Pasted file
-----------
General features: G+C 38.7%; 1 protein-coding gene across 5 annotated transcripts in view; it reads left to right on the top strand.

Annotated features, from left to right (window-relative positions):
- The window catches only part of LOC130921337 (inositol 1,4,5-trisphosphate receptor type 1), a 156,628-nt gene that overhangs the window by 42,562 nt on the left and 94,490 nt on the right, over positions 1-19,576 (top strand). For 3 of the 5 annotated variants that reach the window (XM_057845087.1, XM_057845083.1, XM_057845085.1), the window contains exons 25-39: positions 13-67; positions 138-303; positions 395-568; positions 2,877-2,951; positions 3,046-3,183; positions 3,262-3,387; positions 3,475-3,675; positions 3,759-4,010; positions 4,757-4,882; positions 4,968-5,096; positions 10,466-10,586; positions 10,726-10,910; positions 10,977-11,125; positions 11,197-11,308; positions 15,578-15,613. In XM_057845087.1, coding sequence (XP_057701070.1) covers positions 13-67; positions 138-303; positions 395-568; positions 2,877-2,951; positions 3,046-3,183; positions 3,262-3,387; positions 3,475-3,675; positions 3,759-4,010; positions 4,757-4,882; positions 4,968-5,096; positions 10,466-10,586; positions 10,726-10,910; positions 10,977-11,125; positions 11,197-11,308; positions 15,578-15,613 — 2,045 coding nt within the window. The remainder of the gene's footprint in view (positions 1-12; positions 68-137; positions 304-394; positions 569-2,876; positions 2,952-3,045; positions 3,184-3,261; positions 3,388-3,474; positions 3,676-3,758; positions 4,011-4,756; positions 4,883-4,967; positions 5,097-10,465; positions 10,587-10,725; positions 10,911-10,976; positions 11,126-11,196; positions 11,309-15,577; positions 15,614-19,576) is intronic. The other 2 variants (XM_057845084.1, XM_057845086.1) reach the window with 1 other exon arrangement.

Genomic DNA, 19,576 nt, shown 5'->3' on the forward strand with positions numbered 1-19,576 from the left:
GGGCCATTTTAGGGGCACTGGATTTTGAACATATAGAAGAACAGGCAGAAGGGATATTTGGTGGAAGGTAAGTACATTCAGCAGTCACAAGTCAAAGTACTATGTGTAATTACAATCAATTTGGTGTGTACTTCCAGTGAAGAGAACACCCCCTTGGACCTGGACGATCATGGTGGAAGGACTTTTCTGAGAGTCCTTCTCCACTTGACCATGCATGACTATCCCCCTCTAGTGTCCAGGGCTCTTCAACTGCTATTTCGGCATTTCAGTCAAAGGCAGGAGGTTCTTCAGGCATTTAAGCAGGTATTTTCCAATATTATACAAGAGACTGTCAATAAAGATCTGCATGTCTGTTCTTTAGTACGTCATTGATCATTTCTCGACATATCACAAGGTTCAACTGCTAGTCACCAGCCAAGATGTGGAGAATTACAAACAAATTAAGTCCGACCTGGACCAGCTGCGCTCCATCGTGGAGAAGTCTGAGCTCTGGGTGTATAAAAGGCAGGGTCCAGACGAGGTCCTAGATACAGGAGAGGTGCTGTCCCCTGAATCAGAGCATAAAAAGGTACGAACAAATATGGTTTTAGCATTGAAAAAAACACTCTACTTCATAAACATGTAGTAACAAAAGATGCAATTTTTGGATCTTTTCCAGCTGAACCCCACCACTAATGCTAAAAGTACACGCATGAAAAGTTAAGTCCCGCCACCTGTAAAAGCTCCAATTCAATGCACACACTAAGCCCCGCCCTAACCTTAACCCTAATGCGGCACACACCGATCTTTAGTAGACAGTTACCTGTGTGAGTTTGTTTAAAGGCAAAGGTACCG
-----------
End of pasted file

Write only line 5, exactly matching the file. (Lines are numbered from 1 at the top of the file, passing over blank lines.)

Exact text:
GGGCCATTTTAGGGGCACTGGATTTTGAACATATAGAAGAACAGGCAGAAGGGATATTTGGTGGAAGGTAAGTACATTCAGCAGTCACAAGTCAAAGTACTATGTGTAATTACAATCAATTTGGTGTGTACTTCCAGTGAAGAGAACACCCCCTTGGACCTGGACGATCATGGTGGAAGGACTTTTCTGAGAGTCCTTCTCCACTTGACCATGCATGACTATCCCCCTCTAGTGTCCAGGGCTCTTCAACTGCTATTTCGGCATTTCAGTCAAAGGCAGGAGGTTCTTCAGGCATTTAAGCAGGTATTTTCCAATATTATACAAGAGACTGTCAATAAAGATCTGCATGTCTGTTCTTTAGTACGTCATTGATCATTTCTCGACATATCACAAGGTTCAACTGCTAGTCACCAGCCAAGATGTGGAGAATTACAAACAAATTAAGTCCGACCTGGACCAGCTGCGCTCCATCGTGGAGAAGTCTGAGCTCTGGGTGTATAAAAGGCAGGGTCCAGACGAGGTCCTAGATACAGGAGAGGTGCTGTCCCCTGAATCAGAGCATAAAAAGGTACGAACAAATATGGTTTTAGCATTGAAAAAAACACTCTACTTCATAAACATGTAGTAACAAAAGATGCAATTTTTGGATCTTTTCCAGCTGAACCCCACCACTAATGCTAAAAGTACACGCATGAAAAGTTAAGTCCCGCCACCTGTAAAAGCTCCAATTCAATGCACACACTAAGCCCCGCCCTAACCTTAACCCTAATGCGGCACACACCGATCTTTAGTAGACAGTTACCTGTGTGAGTTTGTTTAAAGGCAAAGGTACCG